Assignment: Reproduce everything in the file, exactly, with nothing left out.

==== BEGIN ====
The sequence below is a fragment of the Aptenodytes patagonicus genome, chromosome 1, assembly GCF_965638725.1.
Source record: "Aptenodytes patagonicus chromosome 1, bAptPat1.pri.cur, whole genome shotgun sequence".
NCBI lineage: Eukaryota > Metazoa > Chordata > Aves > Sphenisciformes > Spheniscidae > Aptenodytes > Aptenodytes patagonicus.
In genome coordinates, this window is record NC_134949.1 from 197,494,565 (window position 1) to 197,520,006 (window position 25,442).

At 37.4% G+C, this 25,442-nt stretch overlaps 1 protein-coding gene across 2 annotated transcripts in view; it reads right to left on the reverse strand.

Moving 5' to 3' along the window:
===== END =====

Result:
The sequence below is a fragment of the Aptenodytes patagonicus genome, chromosome 1, assembly GCF_965638725.1.
Source record: "Aptenodytes patagonicus chromosome 1, bAptPat1.pri.cur, whole genome shotgun sequence".
NCBI lineage: Eukaryota > Metazoa > Chordata > Aves > Sphenisciformes > Spheniscidae > Aptenodytes > Aptenodytes patagonicus.
In genome coordinates, this window is record NC_134949.1 from 197,494,565 (window position 1) to 197,520,006 (window position 25,442).

At 37.4% G+C, this 25,442-nt stretch overlaps 1 protein-coding gene across 2 annotated transcripts in view; it reads right to left on the reverse strand.

Moving 5' to 3' along the window: